HERStory: Breast Cancer Survivor – ANGIER JOHNSON

October is BREAST CANCER AWARENESS MONTH. The Centers for Disease Control and Prevention (CDC) defines a cancer survivor as anyone who has ever had cancer, from the time of diagnosis through the rest of their life. There are now nearly 12 million cancer survivors in the United States, according to new statistics from the Centers for Disease Control and Prevention (CDC). SexyMomsROCK celebrates the life and continued fight of the mothers, sisters, aunts, and women who survived and continue to thrive despite a breast cancer diagnosis. YOU ARE A SURVIVOR!

Here is the story of Sexy Mom Angier Johnson:

“Montgomery native Angier Johnson, 46, is a four-year breast cancer survivor. A radio broadcaster with a career spanning two decades, she has been known for the past 15 years to listeners of WVAS-FM 90.7 as the “Gospel Messenger.” Here, she shares her story of survival:

In late May of 2005, at the age of 42, I was put in a position where I immediately had to practice what I preach each week. Following a routine mammogram, I was summoned to return to the Montgomery Breast Center to hear, “You have breast cancer.”

Accompanied by my mother, I was stunned to hear the news. I stared straight ahead and felt totally lifeless. I was thinking, “This is a bad dream, a nightmare, and I just need to wake up.” I was a recent divorcee and my mind fell to my two young sons. I thought, “They need me!”

That became the “it” factor. My boys gave me the will to survive, to live, to fight to beat the monster that had the nerve to invade my body. With a doctor and nurse standing by, holding a Kleenex for me, I asked, “What’s next?”

12140634_10206014432692493_1371323418882782752_nWithin an hour I had chosen an oncologist and a surgeon and immediately started putting my treatment plan into action on a Thursday evening. I worked my shift that Sunday morning at the radio station and the next day had surgery, followed by 42 radiation treatments over several months. I have been taking Tamoxifen daily for five years.

My daily prayer was for God to heal me, allow me to see my sons to adulthood, to see my grandchildren and even great-grands, if you please. While I was in the battle of my life, I felt that God had me on assignment and I had to use the vehicle given me — the airwaves — to share his goodness. If he could spare me, he can certainly do the same for others. Breast cancer was my test and beating it has become my testimony!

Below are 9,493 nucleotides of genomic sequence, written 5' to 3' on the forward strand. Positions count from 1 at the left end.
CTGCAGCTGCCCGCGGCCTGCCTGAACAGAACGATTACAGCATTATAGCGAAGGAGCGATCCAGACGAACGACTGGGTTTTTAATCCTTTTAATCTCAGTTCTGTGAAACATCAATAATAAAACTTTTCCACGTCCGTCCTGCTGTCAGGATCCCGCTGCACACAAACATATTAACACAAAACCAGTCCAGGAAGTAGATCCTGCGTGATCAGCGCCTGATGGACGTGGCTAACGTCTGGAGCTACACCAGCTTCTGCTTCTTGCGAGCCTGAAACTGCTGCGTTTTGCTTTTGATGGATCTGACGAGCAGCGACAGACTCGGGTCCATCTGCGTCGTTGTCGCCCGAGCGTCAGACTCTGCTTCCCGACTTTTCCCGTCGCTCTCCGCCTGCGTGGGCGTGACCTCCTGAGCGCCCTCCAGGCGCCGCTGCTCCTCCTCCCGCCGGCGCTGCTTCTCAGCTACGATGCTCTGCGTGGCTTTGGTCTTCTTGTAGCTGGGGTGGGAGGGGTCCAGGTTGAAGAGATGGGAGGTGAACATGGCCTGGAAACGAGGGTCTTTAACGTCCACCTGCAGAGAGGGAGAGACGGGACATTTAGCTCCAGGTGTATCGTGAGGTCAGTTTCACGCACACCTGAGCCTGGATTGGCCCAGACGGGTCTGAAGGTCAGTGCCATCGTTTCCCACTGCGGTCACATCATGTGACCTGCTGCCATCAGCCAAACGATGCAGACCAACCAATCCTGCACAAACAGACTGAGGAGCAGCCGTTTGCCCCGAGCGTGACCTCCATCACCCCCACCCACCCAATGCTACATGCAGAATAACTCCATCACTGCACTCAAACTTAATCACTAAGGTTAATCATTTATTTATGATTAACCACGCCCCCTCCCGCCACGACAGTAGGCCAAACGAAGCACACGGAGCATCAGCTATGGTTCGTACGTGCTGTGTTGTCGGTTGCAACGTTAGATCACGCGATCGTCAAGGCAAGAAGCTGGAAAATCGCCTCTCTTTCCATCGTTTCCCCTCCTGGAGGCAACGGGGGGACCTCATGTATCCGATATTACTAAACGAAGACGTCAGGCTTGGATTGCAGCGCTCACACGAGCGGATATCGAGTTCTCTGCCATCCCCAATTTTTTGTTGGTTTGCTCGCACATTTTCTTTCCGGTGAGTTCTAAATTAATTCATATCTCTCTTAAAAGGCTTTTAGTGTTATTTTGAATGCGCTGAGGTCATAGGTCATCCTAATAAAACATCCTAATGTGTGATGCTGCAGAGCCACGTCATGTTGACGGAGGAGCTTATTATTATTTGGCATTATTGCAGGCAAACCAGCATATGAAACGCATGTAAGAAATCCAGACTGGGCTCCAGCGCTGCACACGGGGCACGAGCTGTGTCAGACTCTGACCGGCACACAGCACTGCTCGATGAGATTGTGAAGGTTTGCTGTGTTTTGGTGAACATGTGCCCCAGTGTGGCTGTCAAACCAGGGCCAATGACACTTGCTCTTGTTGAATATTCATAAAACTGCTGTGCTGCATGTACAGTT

Today, I feel a sense of obligation to my community to help in the fight against breast cancer, and I seek to fulfill that mission through my radio program. The incidence of the disease is higher among Caucasians than African Americans, but it is African Americans who die from breast cancer in many cases because it is diagnosed at later stages.

 Too often women in my culture allow fear to overcome them. We are afraid of the unknown when the unknown can cause more harm and ultimately kills us. I witnessed this shortly after I was diagnosed. Someone who called to check on me confided that she had not had a mammogram in years and was actually too afraid to go. I begged her to go for me, but more importantly, for herself!

I lend myself to numerous community organizations such as my sorority, Zeta Phi Beta, SISTAS (Sisters In Survivorship Through Action and Support) and Women of Hope, while also spreading the message through my radio program. I reach out to all women but especially to the African American religious community.

My role as a messenger doesn’t just come upon me during October (Breast Cancer Awareness Month). At every opportunity, with audiences large or small, I share my personal experience and message of hope to inspire others.”

If you have a family history of breast cancer or are concerned about your status, perform monthly self exams, know the warning signs, and consult your physician.

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